I recently finished watching the twenty-six episodes of Neon Genesis Evangelion, and felt moved to record some of my impressions, particularly due to the striking nature of its conclusion.
The title in this regard is a little deceptive, since NGE does not draw solely from Nietzsche, but from Existentialism in general, with recognizable elements from Sartre, Kierkegaard, and of course Nietzsche. The philosophical elements of the anime come to the fore in a blatant fashion in the concluding two episodes, when all pretext of action or drama are dropped and a psychological/philosophical analysis of the main characters ensues in a series of probing questions into the nature of the self and existence. Which is not to say that these concluding moments of the anime series are isolated from the preceding episodes, rather, the plot and character development had been building up to this dramatic, yet almost anti-climatic, moment of character self-actualization.
Yet, it is in these last moments, when all elements of plot are stripped away, and the viewer is brought into the depths of the characters troubled psychology, that the ideological underpinnings are cast in their starkest light. The concluding moment, when the protagonist achieves his self-realization through an act of will, practically screams Nietzschian concepts of will to power and ubermensch. This powerful drive to individuality is placed in sharp contrast to the almost completely subsumed sense of self that the protagonist displays earlier on.
It was a very interesting story, but one thing that causes me to appreciate Cowboy Bebop more is that much of NGE’s drama is dependent on the almost debilitating psychological problems the primary characters display. They all seem to display signs of mental illness and from this is derived the plot tensions that move the story forward. Not that I think the story is a failure because of this, but because of this there can be moments where the viewer can struggle to relate to the characters, and this can distract from the story. In addition to this, one can almost understand the conclusion of the story’s prescription of Nietzschian self-actualization as a necessary counter-balance to the opposite extreme that is displayed in the characters up to that point. However, I think it can also be misleading, because the debilitating nature of the mental illnesses being displayed almost calls for this potent counter-measure, but at the same time can just as easily throw the character (and any person who thinks they can see themselves in these characters) into the opposite extreme of promoting the self at the expense of those interpersonal connections that provide it with an environment in which it can exist.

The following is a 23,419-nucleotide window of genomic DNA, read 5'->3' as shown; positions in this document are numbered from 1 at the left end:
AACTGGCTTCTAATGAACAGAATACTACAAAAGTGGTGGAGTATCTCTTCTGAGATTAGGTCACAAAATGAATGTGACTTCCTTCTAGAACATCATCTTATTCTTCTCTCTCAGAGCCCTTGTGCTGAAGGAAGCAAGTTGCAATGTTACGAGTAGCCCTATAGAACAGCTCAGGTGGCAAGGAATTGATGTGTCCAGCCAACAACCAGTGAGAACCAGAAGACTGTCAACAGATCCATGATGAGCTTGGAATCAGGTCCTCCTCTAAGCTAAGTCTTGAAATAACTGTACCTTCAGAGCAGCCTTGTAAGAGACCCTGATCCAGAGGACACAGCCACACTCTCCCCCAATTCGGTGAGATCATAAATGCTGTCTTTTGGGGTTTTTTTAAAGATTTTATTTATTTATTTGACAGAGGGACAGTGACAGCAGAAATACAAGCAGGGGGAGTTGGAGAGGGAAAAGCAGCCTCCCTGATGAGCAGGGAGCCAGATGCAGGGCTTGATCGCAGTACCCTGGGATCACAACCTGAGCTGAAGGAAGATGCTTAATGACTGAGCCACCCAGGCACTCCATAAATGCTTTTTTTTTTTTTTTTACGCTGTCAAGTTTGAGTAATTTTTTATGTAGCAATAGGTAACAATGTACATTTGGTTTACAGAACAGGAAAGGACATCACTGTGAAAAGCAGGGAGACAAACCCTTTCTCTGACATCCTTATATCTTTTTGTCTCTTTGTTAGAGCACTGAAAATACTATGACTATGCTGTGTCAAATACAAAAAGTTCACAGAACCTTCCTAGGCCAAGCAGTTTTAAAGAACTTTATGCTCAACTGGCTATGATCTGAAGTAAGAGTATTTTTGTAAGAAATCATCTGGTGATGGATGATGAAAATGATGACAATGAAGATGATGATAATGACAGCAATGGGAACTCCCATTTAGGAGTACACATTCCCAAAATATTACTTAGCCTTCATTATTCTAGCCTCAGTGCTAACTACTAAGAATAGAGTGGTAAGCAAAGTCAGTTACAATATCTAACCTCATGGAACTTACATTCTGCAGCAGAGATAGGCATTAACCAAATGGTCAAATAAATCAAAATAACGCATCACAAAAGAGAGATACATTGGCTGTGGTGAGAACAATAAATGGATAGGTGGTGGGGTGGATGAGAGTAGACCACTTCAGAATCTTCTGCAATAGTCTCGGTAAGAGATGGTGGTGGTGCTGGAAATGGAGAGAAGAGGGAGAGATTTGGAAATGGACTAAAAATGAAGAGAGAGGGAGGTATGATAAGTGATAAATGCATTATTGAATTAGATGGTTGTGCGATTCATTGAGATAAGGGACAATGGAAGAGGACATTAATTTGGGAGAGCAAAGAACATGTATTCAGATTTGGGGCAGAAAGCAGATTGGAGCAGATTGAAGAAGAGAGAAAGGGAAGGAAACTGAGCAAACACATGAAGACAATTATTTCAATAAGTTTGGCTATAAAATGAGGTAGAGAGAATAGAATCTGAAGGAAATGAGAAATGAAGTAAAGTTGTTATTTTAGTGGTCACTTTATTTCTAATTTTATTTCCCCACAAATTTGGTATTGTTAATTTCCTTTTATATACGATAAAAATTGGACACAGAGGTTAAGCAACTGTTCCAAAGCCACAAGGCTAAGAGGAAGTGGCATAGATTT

I do think this kind of unrestrained egoism is just as bad, and debilitating, as the parasitic dependence upon others it opposes. Human nature is only complete, and fully realized, when a balance is found between the two, between individuality and community so that the two are harmonized and brought into agreement with one another. It is a confused, and immature, perspective that tries to draw the needs and goals of these two into contradiction. This is not to say that conflict cannot be found between them. But it is the goal, the conclusion of human strivings, to find this balance and bring the two into harmony. It may not even be an attainable goal, but at the very least, the highest in human kind is found in the struggle to bring these two into unity and to resolve the discord.
I guess this is why I am reserved toward NGE. It is a tale of the struggle to discover ourselves and to shake off the shackles of dependency, but because of the extremes being displayed, there can be little in the way of discovering this balance, and so the viewer is left with what I believe is an incomplete picture of the realities of the human condition.